There are a few different objects involved here. The first one, which is completely overlooked in the debates is outright safety. Some substances used in research are dangerous and the researchers need to be protected, and the waste products carefully disposed of, etc. Boring.

Yet many other times the reason given is because of some overriding moral concern. You do not experiment on humans without consent. Ref: Tuskegee. This is in fact a very good example of a moral failure. There really was some question in the beginning of whether syphilis treatments did more harm than good, and some would say the deceit was worth the cost. But once down the path, they would not turn from it when it changed from remotely plausible to ridiculous because in the meantime an actual cure appeared in the form of antibiotics. There could be no justification for not shutting down the study immediately as moot and treating all of them, yet they would not.

Today we see these that read along the lines of "thou shalt not clone humans" or "thou shalt not make human embryos in the lab". Consider what happens to the embryos when the experiment is done. There is a large segment of the population that believes utterly that life begins at conception, and that killing the embryos is murder. The governments of the world must put down murder as a practice. (This is not the same as not letting a murderer get away with it just because they can't prove it.) The penalty of a government that will not impose a penalty for murder is to fall into lawlessness because the avengers of blood will appear. So do not be surprised when such regulations come from the government. That is its job.

And then you get things along the lines of "do not test cosmetics on animals". Who can say if this is right or wrong. I am completely against unnecessary suffering yet I cannot answer. But many in the government listen to the people who think they can. Are they right to do so? This question is approximately equivalent to the first question. Failure to do the necessary kills people. Sometimes the ban results another pathway appearing that wasn't even considered before.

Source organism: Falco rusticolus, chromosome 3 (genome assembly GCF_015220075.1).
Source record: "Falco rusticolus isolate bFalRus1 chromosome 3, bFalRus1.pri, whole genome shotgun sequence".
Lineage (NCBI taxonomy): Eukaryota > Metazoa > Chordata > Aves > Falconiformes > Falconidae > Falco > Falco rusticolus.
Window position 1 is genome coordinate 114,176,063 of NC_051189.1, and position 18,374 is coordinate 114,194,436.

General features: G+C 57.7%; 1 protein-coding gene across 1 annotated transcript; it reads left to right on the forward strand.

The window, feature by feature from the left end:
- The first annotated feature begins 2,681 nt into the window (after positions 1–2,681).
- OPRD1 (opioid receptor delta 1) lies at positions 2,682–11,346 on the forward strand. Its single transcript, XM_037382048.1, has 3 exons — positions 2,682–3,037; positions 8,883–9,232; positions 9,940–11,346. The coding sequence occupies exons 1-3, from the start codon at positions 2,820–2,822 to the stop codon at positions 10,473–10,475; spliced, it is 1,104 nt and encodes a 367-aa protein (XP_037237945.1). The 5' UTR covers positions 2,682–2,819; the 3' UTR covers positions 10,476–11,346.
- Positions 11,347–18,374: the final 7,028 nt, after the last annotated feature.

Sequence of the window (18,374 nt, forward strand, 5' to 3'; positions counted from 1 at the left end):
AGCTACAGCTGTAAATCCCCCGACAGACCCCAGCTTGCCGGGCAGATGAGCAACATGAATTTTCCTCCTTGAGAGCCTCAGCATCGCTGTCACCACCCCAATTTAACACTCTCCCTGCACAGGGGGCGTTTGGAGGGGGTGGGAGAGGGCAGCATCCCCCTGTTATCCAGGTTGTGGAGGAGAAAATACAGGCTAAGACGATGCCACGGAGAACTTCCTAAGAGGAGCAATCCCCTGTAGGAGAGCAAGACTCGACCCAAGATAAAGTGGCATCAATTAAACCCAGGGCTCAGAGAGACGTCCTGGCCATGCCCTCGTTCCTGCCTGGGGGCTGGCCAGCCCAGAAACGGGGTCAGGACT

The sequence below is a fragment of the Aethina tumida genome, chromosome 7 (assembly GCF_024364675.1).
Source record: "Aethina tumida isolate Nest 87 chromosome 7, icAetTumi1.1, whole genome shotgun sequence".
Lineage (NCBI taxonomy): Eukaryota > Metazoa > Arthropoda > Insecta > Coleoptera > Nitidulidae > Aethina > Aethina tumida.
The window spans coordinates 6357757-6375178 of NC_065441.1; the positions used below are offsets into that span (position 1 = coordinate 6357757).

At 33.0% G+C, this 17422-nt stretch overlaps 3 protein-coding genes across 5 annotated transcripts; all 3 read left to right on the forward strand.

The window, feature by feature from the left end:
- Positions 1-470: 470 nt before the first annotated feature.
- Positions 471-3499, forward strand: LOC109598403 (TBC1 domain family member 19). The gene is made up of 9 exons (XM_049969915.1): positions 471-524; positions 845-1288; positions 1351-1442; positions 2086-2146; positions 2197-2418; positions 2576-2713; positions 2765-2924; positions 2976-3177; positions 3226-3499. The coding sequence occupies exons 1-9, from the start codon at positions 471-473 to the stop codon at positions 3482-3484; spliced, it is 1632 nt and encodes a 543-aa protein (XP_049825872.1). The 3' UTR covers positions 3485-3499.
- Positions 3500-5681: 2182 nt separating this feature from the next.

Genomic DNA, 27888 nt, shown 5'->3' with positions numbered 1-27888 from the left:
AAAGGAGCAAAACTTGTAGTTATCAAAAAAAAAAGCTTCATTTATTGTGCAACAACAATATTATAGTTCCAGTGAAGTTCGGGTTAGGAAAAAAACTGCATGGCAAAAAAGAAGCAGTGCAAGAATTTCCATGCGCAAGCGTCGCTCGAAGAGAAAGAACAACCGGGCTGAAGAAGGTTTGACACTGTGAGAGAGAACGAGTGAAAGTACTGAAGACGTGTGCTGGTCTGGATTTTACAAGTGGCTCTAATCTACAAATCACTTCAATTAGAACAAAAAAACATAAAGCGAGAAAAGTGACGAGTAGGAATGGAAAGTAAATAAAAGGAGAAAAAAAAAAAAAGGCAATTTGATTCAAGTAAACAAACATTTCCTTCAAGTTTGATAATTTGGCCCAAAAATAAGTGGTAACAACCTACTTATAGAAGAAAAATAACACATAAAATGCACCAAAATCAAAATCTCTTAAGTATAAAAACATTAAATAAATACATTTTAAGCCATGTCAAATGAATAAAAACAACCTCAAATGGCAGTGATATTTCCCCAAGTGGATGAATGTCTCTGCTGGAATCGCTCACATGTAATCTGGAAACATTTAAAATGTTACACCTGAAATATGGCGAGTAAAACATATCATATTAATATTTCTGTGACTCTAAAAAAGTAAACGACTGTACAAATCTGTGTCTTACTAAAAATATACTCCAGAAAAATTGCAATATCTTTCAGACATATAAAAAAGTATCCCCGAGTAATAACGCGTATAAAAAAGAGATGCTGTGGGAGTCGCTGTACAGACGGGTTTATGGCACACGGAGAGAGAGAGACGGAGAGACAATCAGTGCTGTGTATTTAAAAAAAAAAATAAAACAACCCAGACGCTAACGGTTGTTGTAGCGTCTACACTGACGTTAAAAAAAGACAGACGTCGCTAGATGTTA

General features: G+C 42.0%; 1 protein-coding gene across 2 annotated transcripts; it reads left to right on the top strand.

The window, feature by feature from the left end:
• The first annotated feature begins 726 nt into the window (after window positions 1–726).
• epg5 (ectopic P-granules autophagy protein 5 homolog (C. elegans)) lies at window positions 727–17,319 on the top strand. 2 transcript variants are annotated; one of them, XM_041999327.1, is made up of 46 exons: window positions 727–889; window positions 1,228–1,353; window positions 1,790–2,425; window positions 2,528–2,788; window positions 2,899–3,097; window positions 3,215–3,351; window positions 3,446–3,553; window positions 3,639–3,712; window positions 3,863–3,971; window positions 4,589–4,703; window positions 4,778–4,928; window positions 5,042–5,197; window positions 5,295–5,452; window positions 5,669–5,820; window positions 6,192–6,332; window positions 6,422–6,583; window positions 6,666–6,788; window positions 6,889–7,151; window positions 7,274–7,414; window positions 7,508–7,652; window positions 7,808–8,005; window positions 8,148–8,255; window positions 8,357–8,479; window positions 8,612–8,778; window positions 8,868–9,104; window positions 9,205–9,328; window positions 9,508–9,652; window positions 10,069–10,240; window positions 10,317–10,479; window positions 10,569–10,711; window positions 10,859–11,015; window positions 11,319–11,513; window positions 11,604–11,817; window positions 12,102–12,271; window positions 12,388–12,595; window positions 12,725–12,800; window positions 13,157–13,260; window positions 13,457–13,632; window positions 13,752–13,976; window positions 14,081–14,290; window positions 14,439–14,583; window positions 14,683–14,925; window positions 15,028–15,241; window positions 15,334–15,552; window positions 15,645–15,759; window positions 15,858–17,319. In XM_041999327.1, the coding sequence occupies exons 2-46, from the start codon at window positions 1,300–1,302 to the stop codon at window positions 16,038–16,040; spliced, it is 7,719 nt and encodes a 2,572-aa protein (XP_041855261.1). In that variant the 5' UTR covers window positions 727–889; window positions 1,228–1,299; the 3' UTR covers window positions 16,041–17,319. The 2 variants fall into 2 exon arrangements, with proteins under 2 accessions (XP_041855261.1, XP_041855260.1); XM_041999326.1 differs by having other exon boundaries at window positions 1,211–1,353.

I recall in the early 2000's all this debate about Bush banning experimentation on the remains of aborted fetuses. He did nothing of the sort: he just issued an executive order refusing to pay for said experiments. This kind of thing is completely within the scope of government authority, and reverse is horrible. The government must be permitted to spend its money or not more or less at will. If they refuse to pay for scientific advance in certain fields, that's not a decision that can be opposed on moral grounds. There are essentially no scientific advances that must be done to the point of requiring the government to pay for it, and it would be ridiculously difficult to cite an example because hindsight is too keen.


Is it inappropriate for politicians to make rules governing scientific research?

Since scientific approach is found rare in politics, most often it is inappropriate. It becomes appropriate when majority of the people feels that 'that politics' is scientifically developed and those politicians are completely reliable for the well-being of their nation and also for the world. (Why I said "also for the world?" Ans: You may think about Global Warming, Highly dangerous nuclear weapons, medicines, chemicals etc.)

If the politicians' involvement does not affect badly to their own country and other countries, even if their politics is unscientific they may make rules governing scientific research. Sometimes the rules won't promote prosperity. But the people who elected should suffer even though it is only for stability. Though unscientific approach I am complaisant because it is the politicians not the scientists who are elected by the people. And it is supposed that good politicians do have the ability to unite the people to build a great Nation.

[N.B: Here the word 'scientific' is used in a broader sense.]

  • I feel by "broader sense" you mean you are including technocracy.
    – rus9384
    Commented Nov 10, 2018 at 14:42
  • @rus9384, Mere technocrats can't render happiness to the whole world for a long period. So, humanitarian values should also be given more importance. Politicians can implement a foolish rule scientifically. That was why I said so. – SonOfThought 1 hour ago Commented Nov 10, 2018 at 16:56
  • Technocrats who have their purpose to render happiness to the whole world for a long period can render happiness to the whole world for a long period after anough effort.
    – rus9384
    Commented Nov 10, 2018 at 18:13
  • @rus9384, I think my reply should deviate from the main question:) Anyway I should answer your question. Is human development physically only? Why many rich people nowadays even psychologists in different parts of the world seek or advise for spiritual development? I think, even they don't know what they are seeking actually. Human body is made up of cells and it will always be so whatever scientists call new tinier particles. So everybody will certainly and eventually undergo an all-round-development 'today or in a distant future' because 'each soul' is precious and great. Commented Nov 11, 2018 at 1:39
  • You say that it is OK to choose religion over science to achieve stability (with some suffering). How stable are those countries when some neighbor countries choose science?
    – amI
    Commented Nov 11, 2018 at 9:00